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TIPS TO HELP KIDS USE TECHNOLOGY SAFELY

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by NYMetroParents Staff November 25, 2013

Related: hearing loss in children, safety tips for technology, headphone safety for children, signs of childhood hearing loss,


A recent study shows that more and younger children are using technology. The American Speech-Language-Hearing Association provides safety tips for children using technology, headphone safety tips for children, and signs of childhood hearing loss.


two young boys playing with tabletsWith skyrocketing use of smart mobile devices among children, it is critical for parents to instill safe listening habits early to prevent long-term, irreversible hearing damage that can result from unsafe use of accompanying ear buds and headphones. According to Common Sense Media’s 2013 study on mobile media use, 75 percent of kids ages 8 and younger have access to a smart mobile device at home, up from 52 percent in 2011. Almost 40 percent of children younger than 2 have used a mobile device, up from 10 percent two years ago.

Many children listen to music, watch television shows, and play games on these devices at dangerously high volumes—and could be paying an unfortunate price in the form of noise-induced hearing loss. The American Speech-Language-Hearing Association urges parents to help protect their kids with a few simple safe listening tips this holiday season:

  • Keep the volume down. A good guide is half volume.
  • Limit listening time. Everyone’s ears benefit from a break.
  • Model good listening habits. Practice what you preach—for your kids’ sake and your own.

“Mobile technology use is pervasive in today’s society and is becoming ingrained in children at younger and younger ages,” said Patricia A. Prelock, Ph.D., CCC-SLP, ASHA’s 2013 president. “Parents have a tremendous opportunity to start children off right by establishing safe listening behaviors early. While we want everyone to enjoy their new tech gifts this holiday season, we also want them to enjoy the gift of hearing for many years to come.”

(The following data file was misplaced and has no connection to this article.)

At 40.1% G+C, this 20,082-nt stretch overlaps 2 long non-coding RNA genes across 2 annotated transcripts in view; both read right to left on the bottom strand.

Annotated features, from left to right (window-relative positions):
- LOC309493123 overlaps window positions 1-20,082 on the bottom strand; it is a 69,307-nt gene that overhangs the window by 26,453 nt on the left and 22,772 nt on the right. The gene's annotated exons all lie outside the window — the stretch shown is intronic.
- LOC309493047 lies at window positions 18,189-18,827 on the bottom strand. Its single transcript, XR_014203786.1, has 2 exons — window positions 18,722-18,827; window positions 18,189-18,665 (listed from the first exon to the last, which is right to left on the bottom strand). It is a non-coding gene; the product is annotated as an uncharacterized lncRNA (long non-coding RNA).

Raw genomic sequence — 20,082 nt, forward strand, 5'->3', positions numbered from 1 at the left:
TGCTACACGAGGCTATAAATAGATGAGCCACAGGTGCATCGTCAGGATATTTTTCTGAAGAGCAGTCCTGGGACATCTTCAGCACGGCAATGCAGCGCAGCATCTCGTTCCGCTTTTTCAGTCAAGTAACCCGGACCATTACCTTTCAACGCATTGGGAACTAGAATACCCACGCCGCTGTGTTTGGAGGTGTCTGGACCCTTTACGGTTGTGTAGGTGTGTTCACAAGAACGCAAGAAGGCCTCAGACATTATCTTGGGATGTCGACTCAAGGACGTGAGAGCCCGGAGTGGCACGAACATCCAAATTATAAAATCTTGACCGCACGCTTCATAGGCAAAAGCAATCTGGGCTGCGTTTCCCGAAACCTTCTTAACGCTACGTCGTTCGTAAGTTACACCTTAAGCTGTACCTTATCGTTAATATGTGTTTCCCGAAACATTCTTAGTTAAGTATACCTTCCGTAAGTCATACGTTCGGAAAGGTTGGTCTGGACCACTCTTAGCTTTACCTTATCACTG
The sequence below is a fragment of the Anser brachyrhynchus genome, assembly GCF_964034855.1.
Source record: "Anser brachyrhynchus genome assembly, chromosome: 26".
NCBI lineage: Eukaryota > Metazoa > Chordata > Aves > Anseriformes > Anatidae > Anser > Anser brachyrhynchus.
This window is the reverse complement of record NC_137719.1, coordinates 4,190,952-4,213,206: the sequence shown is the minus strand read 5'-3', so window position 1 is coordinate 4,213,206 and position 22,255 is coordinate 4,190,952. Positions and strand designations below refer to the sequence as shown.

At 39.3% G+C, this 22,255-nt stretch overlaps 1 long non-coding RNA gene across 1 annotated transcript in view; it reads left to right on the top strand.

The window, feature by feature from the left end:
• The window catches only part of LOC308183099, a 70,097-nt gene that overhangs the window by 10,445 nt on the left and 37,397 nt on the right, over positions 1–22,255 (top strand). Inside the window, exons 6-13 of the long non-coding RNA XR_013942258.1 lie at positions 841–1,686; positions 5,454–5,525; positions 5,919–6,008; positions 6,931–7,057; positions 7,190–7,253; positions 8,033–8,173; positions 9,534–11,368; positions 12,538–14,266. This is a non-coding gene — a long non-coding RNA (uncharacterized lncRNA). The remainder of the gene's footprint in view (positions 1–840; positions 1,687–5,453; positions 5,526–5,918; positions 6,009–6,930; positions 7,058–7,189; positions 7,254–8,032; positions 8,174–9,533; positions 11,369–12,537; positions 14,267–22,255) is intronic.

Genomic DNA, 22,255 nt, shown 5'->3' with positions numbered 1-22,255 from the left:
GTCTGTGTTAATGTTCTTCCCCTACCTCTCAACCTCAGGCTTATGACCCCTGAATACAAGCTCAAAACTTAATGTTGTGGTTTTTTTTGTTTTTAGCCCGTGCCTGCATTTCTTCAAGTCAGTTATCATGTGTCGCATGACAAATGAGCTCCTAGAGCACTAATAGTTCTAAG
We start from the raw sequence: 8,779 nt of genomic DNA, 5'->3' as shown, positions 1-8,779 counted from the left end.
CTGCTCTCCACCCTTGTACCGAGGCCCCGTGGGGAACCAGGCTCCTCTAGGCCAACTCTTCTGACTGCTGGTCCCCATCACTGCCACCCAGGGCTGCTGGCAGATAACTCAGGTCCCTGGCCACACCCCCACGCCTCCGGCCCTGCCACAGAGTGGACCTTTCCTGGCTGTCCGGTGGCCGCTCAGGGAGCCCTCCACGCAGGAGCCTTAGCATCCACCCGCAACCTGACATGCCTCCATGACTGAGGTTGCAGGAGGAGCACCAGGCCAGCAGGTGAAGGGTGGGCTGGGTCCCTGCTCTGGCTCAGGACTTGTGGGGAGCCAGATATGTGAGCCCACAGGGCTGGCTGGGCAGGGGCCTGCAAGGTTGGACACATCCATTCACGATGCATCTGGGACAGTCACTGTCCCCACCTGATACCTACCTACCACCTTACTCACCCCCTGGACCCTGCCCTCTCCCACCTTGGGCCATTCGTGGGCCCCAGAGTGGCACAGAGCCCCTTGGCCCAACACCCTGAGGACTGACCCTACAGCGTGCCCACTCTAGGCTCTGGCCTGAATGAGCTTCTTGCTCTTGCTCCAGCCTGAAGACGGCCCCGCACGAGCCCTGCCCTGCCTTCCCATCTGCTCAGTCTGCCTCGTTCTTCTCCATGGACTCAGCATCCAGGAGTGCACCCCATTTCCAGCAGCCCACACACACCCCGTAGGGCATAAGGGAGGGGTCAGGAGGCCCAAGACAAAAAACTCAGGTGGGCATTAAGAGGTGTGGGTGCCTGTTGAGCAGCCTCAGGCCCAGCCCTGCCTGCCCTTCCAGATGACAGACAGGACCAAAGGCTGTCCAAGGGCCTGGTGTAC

Hearing loss in young people is on the rise. A 2010 study published in the Journal of the American Medical Association showed 1 in 5 kids ages 12-19 is suffering from hearing loss, an increase of 31 percent since the late 1980s/early 1990s. Hearing loss can affect academic achievement, vocational choice, and social functioning such as feeling isolated or unhappy in school. Hearing is critical to a child’s development, and the earlier hearing loss occurs, the more serious is the effect on speech and language development, communication, and learning.

Identify the Signs of Childhood Hearing Loss

It is critical that, in addition to teaching preventative habits, parents learn the early signs of hearing loss so they can seek help if needed. The earlier hearing loss is identified and intervention begins, the better the outcome. Early warning signs include:

  • Lack of attention to sounds
  • Failure to follow simple directions
  • Delays in speech and language development
  • Difficulty achieving academically, especially in reading and math
  • Persistent ear discomfort after exposure to loud noise (regular and constant listening to electronics at high volumes)

More signs, treatment options, and other information are available via ASHA’s new public education campaign, Identify the Signs, at IdentifytheSigns.org.

American Speech-Language-Hearing Association is the national professional, scientific, and credentialing association for more than 166,000 audiologists; speech-language pathologists; speech, language, and hearing scientists; audiology and speech-language pathology support personnel; and students. Audiologists specialize in preventing and assessing hearing and balance disorders as well as providing audiologic treatment, including hearing aids. Speech-language pathologists identify, assess, and treat speech and language problems, including swallowing disorders.

Also see:

Movement to Prevent Hearing Loss in Teens Gains Momentum

 

 


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